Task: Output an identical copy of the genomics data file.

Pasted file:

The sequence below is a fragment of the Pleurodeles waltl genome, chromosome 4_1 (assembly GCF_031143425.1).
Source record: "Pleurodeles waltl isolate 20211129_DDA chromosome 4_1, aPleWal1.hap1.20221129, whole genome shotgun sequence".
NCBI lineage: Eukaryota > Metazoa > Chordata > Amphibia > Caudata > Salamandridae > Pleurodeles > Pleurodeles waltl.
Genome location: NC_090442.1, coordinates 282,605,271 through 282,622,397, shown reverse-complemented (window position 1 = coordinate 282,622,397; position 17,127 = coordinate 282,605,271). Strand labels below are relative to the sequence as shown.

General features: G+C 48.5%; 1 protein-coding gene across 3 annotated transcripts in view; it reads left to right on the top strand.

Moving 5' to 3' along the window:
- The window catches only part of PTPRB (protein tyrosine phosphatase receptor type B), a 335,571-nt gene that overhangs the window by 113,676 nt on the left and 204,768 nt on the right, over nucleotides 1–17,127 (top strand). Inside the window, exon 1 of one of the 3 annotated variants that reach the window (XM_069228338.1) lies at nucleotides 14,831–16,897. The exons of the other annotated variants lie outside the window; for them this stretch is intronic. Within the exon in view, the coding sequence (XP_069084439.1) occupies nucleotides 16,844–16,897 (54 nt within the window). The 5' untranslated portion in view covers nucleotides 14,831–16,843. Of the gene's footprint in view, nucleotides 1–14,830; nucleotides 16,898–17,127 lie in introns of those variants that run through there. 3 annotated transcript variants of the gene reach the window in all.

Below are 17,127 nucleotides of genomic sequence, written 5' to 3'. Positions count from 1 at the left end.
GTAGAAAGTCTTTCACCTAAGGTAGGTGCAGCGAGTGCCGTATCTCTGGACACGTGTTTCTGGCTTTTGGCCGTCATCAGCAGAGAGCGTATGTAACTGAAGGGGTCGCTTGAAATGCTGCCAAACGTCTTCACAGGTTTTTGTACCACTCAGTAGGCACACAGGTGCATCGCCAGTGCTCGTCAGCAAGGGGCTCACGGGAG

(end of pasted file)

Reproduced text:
The sequence below is a fragment of the Pleurodeles waltl genome, chromosome 4_1 (assembly GCF_031143425.1).
Source record: "Pleurodeles waltl isolate 20211129_DDA chromosome 4_1, aPleWal1.hap1.20221129, whole genome shotgun sequence".
NCBI lineage: Eukaryota > Metazoa > Chordata > Amphibia > Caudata > Salamandridae > Pleurodeles > Pleurodeles waltl.
Genome location: NC_090442.1, coordinates 282,605,271 through 282,622,397, shown reverse-complemented (window position 1 = coordinate 282,622,397; position 17,127 = coordinate 282,605,271). Strand labels below are relative to the sequence as shown.

General features: G+C 48.5%; 1 protein-coding gene across 3 annotated transcripts in view; it reads left to right on the top strand.

Moving 5' to 3' along the window:
- The window catches only part of PTPRB (protein tyrosine phosphatase receptor type B), a 335,571-nt gene that overhangs the window by 113,676 nt on the left and 204,768 nt on the right, over nucleotides 1–17,127 (top strand). Inside the window, exon 1 of one of the 3 annotated variants that reach the window (XM_069228338.1) lies at nucleotides 14,831–16,897. The exons of the other annotated variants lie outside the window; for them this stretch is intronic. Within the exon in view, the coding sequence (XP_069084439.1) occupies nucleotides 16,844–16,897 (54 nt within the window). The 5' untranslated portion in view covers nucleotides 14,831–16,843. Of the gene's footprint in view, nucleotides 1–14,830; nucleotides 16,898–17,127 lie in introns of those variants that run through there. 3 annotated transcript variants of the gene reach the window in all.

Below are 17,127 nucleotides of genomic sequence, written 5' to 3'. Positions count from 1 at the left end.
GTAGAAAGTCTTTCACCTAAGGTAGGTGCAGCGAGTGCCGTATCTCTGGACACGTGTTTCTGGCTTTTGGCCGTCATCAGCAGAGAGCGTATGTAACTGAAGGGGTCGCTTGAAATGCTGCCAAACGTCTTCACAGGTTTTTGTACCACTCAGTAGGCACACAGGTGCATCGCCAGTGCTCGTCAGCAAGGGGCTCACGGGAG